Urban transport and climate change
Cities in many parts of the world are growing rapidly and, according to projections, two thirds of the world population will live in cities by 2050. Urban transport constitutes 40% of total transport energy consumption and is poised to double by 2050, despite ongoing vehicle technology and fuel-economy improvements.
Urban transport is also a major driver of greenhouse gas (GHG) emissions and therefore of climate change according to the latest report by the IPCC, “without aggressive and sustained mitigation policies being implemented, transport emissions could increase at a faster rate than emissions from the other energy end-use sectors and reach around 12 Gt CO2eq per year by 2050”, a third of what is considered by scientists an acceptable threshold to stay under a 2°C increase in global temperature.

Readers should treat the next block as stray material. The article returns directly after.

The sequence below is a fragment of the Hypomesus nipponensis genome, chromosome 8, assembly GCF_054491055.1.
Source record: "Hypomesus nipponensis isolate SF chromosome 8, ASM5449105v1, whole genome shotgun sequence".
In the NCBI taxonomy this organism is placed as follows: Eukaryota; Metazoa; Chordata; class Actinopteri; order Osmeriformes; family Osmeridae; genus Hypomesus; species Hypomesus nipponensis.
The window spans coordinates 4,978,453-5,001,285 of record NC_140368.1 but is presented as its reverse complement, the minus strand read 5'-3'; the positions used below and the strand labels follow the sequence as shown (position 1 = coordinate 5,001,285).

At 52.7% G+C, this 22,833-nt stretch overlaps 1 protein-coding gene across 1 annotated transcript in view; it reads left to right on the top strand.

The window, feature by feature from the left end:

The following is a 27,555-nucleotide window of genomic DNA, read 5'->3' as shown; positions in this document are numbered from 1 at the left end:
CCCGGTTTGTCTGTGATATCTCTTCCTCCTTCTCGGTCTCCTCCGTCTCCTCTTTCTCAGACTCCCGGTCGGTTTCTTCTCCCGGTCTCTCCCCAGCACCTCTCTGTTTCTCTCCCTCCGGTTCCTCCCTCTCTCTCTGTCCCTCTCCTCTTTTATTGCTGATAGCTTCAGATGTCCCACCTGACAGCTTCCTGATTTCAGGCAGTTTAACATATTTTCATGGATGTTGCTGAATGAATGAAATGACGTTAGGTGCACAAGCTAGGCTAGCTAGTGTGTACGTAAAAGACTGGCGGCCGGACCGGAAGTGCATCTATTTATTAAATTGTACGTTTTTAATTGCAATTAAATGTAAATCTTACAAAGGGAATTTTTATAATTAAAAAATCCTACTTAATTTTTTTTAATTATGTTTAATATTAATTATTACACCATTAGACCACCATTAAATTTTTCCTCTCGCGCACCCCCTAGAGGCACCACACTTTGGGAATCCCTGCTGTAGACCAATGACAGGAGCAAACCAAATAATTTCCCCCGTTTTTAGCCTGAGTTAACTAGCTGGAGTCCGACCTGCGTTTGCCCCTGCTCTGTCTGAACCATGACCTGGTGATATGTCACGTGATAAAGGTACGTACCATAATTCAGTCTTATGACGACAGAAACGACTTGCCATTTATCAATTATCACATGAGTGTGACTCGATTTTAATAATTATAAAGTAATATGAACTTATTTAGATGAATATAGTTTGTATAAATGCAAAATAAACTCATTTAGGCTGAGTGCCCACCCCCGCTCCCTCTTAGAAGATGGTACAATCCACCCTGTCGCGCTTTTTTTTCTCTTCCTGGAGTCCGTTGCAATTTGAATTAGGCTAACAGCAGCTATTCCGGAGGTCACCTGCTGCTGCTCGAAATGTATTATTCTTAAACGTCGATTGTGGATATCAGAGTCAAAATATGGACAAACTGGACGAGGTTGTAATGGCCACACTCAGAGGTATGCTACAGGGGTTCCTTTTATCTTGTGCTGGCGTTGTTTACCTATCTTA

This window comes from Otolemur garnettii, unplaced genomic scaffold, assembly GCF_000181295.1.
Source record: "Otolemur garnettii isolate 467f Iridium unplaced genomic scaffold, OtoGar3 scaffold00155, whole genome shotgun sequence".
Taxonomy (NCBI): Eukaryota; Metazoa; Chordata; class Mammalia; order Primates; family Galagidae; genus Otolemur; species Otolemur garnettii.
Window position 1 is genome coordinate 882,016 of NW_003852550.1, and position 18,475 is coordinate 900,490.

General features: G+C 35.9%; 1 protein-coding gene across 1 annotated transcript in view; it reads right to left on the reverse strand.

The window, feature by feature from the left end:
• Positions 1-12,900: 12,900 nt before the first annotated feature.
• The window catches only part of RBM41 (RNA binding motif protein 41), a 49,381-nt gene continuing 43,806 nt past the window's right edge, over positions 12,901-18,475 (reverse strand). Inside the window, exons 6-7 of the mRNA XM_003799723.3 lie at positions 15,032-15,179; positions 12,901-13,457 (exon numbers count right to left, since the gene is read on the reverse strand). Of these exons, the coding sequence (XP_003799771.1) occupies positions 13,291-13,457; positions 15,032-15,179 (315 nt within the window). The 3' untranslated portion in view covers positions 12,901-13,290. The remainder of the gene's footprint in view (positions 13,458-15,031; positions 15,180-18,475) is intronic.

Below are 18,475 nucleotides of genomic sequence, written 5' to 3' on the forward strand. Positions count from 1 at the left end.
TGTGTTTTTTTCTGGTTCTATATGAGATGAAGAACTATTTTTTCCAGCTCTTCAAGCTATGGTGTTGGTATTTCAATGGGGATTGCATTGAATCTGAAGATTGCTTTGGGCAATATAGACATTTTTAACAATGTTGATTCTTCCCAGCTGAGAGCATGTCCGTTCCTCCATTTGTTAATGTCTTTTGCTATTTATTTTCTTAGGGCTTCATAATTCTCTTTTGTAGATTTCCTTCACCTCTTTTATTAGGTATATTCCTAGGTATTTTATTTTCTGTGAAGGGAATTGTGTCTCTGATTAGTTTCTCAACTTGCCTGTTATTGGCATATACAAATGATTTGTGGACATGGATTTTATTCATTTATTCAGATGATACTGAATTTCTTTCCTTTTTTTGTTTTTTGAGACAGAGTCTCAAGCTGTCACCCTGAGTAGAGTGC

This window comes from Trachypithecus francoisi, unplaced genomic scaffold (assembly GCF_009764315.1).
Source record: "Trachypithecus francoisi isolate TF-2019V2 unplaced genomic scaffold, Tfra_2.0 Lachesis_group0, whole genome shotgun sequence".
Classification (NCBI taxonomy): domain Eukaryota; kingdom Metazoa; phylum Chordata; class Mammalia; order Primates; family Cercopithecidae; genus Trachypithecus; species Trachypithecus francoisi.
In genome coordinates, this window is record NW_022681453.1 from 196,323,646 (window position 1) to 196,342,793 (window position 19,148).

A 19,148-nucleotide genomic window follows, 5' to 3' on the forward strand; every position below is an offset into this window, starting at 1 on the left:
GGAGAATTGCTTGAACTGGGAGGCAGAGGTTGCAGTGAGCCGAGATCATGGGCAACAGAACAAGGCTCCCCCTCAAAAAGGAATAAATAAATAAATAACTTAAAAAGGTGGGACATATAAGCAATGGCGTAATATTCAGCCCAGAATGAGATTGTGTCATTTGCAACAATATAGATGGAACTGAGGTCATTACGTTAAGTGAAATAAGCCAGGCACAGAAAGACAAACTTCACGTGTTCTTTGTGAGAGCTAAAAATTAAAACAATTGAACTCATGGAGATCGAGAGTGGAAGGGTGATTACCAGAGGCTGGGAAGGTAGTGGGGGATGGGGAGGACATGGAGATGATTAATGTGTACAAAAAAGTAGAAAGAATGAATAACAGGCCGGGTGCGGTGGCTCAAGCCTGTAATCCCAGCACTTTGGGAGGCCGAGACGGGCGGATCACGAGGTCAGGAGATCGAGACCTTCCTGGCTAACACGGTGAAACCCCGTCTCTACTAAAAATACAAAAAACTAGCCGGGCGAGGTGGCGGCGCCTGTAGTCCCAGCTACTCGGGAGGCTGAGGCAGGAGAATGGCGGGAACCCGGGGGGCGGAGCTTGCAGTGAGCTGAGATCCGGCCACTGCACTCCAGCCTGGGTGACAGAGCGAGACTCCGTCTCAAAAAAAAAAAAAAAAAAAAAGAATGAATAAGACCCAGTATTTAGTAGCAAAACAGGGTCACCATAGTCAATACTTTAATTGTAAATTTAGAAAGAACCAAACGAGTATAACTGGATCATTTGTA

|“Changing transport policies and patterns are crucial to win the climate battle and keep us under the 2°C threshold. Cities and regions are at the forefront of this transition”.|
Monika Zimmermann, Deputy Secretary General of ICLEI – Local Governments for Sustainability.
Infrastructure investment and maintenance costs for motorized transport constitute a large amount in cities worldwide. Automobiles have an average use of 5% a day and the rest are just taking up urban space, consume large energy amounts and produce GHG. Our cities today are congested and the only way out is to plan for more ecomobile options and for a modal split reducing the share of personal automobiles.